Opposing Religious Views Should Not Polarize Society

James Miller, Contributing Writer

The Western world and Oberlin College have fallen into a state of ideological blindness that grows harder to discuss as time passes. I’m not talking about typical political battles. I am talking about a subject that both Fox News and Bill Maher love to exaggerate, dividing the country in a “culture war.” What could conservative mainstream media and the self-proclaimed voice of the left possibly have in common? They both actively seek to divide atheists and people of faith. In other words, they consumerize each camp by simplifying each side’s complexities.

I have seen the media’s work at Oberlin, watching students dismiss others’ beliefs in class and on campus; it has finally disturbed me enough to say something about it. Since students here often define themselves as leftists, it seems that many have also quickly and easily embraced a problematic version of atheism that I call radical proselytizing atheism. Like followers of radical religious sects, radical atheists create obstacles to obtaining societal peace.

These days it seems that some atheists feel the need to convince everyone that their stance is right. How is this line of thought different from that of the ultra-conservative Westboro Baptist Church members who stand outside Planned Parenthood pelting innocent women with plastic fetuses or picketing gay weddings? How does it differ from a conservative Muslim society that segregates women against their will, refusing to permit them proper education? (I’m not talking about those who wear the veil by choice.)

In many of my history classes here at Oberlin, students practice missionary atheism and end up dominating a discussion. In one particular incident, students refused to discuss the possibility that Christianity could have played roles other than that of a cultural aggressor and suppressor during the age of European colonialism. The converse is also true at Oberlin, as just the other day I was confronted by a pair of young people pushing gospel CDs and dodged condescending comments hurled at me when I politely declined to take one.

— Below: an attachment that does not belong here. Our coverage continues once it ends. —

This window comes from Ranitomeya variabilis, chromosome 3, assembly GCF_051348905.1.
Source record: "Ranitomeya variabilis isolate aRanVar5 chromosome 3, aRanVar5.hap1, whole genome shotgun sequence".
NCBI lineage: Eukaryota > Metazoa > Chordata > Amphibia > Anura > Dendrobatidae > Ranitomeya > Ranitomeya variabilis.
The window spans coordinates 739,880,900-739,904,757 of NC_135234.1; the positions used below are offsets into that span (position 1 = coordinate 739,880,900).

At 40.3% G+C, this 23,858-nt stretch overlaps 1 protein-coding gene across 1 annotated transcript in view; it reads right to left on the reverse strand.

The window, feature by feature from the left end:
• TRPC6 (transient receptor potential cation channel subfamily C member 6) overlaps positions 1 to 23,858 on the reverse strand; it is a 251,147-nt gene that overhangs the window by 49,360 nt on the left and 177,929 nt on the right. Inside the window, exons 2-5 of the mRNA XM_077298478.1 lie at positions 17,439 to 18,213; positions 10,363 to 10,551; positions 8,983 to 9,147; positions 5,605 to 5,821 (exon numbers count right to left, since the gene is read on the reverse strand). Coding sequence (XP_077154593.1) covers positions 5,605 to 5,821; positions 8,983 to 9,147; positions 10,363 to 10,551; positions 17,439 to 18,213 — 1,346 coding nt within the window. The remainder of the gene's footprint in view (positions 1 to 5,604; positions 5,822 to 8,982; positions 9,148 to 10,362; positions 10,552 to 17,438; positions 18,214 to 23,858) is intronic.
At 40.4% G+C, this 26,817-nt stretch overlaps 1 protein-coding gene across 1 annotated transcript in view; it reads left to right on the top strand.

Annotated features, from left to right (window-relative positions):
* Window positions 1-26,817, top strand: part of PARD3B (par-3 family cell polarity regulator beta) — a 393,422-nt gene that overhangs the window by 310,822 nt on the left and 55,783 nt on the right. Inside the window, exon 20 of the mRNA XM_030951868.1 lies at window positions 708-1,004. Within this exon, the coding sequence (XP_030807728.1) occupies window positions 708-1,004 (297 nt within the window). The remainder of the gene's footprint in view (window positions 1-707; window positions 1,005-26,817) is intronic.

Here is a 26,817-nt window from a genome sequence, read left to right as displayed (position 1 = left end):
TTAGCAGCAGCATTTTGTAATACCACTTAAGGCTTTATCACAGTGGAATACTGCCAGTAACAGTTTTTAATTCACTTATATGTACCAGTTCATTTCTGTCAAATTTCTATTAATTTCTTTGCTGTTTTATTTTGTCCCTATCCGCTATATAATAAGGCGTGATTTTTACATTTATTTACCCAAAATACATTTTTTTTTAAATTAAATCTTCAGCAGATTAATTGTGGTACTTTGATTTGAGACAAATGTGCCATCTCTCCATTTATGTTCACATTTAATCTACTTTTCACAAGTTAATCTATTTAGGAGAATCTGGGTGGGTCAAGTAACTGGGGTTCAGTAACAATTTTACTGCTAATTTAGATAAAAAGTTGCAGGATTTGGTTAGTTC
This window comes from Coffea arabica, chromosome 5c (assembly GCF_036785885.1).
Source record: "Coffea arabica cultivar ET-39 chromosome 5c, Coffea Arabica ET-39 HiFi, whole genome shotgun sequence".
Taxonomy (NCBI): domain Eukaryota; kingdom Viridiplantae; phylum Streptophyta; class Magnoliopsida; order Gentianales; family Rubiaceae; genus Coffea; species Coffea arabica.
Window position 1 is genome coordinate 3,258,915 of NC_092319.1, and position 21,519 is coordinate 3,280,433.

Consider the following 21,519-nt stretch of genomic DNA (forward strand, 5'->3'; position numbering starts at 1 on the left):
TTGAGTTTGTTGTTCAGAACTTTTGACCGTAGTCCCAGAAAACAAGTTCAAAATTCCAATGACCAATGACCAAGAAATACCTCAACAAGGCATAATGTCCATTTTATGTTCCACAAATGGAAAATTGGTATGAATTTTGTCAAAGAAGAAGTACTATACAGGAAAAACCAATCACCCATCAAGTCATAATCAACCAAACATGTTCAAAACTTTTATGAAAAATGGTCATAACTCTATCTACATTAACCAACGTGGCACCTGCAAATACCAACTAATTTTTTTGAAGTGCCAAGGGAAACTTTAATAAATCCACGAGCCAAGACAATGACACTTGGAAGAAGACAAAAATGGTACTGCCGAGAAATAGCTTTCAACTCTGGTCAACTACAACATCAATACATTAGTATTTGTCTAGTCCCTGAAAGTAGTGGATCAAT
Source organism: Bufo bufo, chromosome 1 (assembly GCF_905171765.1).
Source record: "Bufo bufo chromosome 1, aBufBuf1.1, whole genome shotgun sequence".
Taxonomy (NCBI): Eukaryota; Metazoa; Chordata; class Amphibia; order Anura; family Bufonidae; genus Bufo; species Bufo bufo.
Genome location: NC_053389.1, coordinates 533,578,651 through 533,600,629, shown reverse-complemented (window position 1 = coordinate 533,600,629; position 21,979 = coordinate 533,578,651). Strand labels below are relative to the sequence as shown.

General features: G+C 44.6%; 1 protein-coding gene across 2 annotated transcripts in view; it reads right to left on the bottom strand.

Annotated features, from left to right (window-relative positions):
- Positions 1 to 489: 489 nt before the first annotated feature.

Whether or not proselytizing atheists or Westboro Baptists are on the same moral ground is not the point of this argument. The point is that both groups are acting in a way that is socially destructive and divisive. Actively denying someone’s religious or spiritual beliefs and insisting that faith is the root of all problems is both counterproductive and annoying. Denying the possibility that one’s own belief could be flawed is just a poor approach to life. Too often in American society and at Oberlin, theists and atheists refuse to speak to one another productively or are socially abusive when the topic rears its head. Both parties are guilty, but in my experience there has been more blatant close-mindedness on the part of atheists, possibly because in heavily religious societies atheists can feel censored, while in a secular environment such as Oberlin, atheists are free to share their opinions. That does not excuse returning that abuse, however. Religious conservatives need to stop calling atheists “hell-bound” or “blind,” and atheists need to stop calling people who believe in a higher power “idiots” or “irrational.” People seem to forget that being religious and being spiritual are not the same thing: Not everyone is a scriptural literalist and being an atheist does not make one the spawn of Satan. Figureheads like Bill Maher would do well to remember this, because even though the likes of religious scholar Reza Aslan try to set him straight he falls back into brash Islamophobia: “The Muslim world … has too much in common with ISIS,” Maher declared on his HBO show, Real Talk with Bill Maher (Sept. 26, 2014).

Dialogue is a tool for healing between communities. Talking to one another and really listening to what the other has to say humanizes people of differing beliefs and can change someone’s beliefs. Believing in God or not does not make someone a bad or unintelligent person. The world is not black and white; there are infinite grey areas. Many people know this or are at least aware of it, especially at an academic institution like Oberlin, so it is time that we as a society stop purposefully ignoring this fact when issues that revolve around religious beliefs are discussed. Tolerance and understanding can only be achieved within a culture of open communication.